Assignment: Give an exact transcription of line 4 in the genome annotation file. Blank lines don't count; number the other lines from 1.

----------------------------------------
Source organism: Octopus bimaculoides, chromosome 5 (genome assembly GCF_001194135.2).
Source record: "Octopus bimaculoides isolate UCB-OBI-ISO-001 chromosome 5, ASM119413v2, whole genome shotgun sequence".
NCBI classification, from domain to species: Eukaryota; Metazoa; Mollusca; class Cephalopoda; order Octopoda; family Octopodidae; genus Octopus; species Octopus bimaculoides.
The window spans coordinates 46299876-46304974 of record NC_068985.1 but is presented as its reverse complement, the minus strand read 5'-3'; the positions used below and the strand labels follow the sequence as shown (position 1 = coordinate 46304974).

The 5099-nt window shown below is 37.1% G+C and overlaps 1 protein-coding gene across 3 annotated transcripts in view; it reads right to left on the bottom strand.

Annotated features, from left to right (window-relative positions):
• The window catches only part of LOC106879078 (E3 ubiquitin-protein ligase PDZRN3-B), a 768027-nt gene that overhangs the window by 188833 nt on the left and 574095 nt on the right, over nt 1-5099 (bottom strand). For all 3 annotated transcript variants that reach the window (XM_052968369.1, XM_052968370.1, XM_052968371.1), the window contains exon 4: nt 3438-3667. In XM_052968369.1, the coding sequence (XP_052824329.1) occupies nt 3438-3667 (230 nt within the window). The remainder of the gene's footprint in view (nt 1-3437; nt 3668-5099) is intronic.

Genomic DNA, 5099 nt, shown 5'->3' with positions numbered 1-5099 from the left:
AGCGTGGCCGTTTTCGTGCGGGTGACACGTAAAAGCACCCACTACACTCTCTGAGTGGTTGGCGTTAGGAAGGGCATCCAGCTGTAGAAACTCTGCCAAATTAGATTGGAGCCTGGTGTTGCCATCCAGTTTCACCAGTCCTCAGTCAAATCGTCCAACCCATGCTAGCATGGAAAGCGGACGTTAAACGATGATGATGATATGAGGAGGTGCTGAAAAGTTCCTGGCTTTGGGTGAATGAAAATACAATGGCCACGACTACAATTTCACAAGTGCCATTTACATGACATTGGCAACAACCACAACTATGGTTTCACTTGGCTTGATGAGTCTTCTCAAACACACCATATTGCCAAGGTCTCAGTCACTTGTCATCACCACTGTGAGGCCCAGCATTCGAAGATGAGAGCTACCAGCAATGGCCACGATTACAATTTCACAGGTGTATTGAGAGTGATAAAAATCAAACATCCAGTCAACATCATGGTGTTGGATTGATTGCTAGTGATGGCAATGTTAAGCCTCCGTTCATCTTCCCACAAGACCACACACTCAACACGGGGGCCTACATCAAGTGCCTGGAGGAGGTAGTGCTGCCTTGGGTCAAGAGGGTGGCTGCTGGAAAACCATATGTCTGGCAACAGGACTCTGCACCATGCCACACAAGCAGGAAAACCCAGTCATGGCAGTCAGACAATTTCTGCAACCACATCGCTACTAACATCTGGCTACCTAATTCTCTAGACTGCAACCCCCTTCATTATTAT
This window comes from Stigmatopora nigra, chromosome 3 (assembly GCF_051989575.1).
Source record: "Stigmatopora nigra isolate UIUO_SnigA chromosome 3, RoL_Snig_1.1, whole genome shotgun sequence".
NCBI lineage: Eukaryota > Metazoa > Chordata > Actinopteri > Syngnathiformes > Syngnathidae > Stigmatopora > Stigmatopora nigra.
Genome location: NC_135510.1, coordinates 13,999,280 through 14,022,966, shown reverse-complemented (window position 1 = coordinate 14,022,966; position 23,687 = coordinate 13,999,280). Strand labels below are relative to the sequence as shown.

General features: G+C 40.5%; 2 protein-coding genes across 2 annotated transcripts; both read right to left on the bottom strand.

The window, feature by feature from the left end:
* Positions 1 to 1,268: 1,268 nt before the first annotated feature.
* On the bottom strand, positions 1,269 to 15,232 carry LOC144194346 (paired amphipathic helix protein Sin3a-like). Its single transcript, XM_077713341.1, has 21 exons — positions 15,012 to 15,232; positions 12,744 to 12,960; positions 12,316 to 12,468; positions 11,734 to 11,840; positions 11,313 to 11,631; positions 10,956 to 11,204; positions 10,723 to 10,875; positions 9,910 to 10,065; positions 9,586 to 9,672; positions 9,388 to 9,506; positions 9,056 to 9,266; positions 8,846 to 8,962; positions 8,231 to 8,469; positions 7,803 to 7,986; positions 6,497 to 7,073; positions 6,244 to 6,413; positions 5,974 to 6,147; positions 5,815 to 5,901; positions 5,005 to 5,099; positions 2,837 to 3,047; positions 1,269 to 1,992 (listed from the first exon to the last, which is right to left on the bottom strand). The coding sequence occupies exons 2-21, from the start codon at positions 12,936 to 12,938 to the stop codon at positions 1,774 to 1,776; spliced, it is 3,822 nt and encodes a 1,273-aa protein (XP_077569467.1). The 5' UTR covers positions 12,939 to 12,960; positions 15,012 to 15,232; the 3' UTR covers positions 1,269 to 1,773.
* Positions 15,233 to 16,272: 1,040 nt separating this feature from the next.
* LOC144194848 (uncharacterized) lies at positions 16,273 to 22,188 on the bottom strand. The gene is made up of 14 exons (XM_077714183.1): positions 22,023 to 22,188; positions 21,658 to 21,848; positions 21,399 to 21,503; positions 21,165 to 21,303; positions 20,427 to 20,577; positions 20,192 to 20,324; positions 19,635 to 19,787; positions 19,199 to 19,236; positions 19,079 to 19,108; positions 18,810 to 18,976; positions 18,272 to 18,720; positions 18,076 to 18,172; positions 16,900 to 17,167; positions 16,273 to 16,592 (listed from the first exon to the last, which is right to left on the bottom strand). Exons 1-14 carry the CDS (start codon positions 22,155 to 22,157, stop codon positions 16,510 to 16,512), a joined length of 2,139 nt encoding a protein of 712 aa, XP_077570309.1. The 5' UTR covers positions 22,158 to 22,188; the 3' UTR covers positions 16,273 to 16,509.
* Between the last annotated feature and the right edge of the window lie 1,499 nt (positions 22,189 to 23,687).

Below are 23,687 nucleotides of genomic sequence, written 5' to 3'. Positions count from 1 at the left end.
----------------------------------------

The window spans coordinates 46299876-46304974 of record NC_068985.1 but is presented as its reverse complement, the minus strand read 5'-3'; the positions used below and the strand labels follow the sequence as shown (position 1 = coordinate 46304974).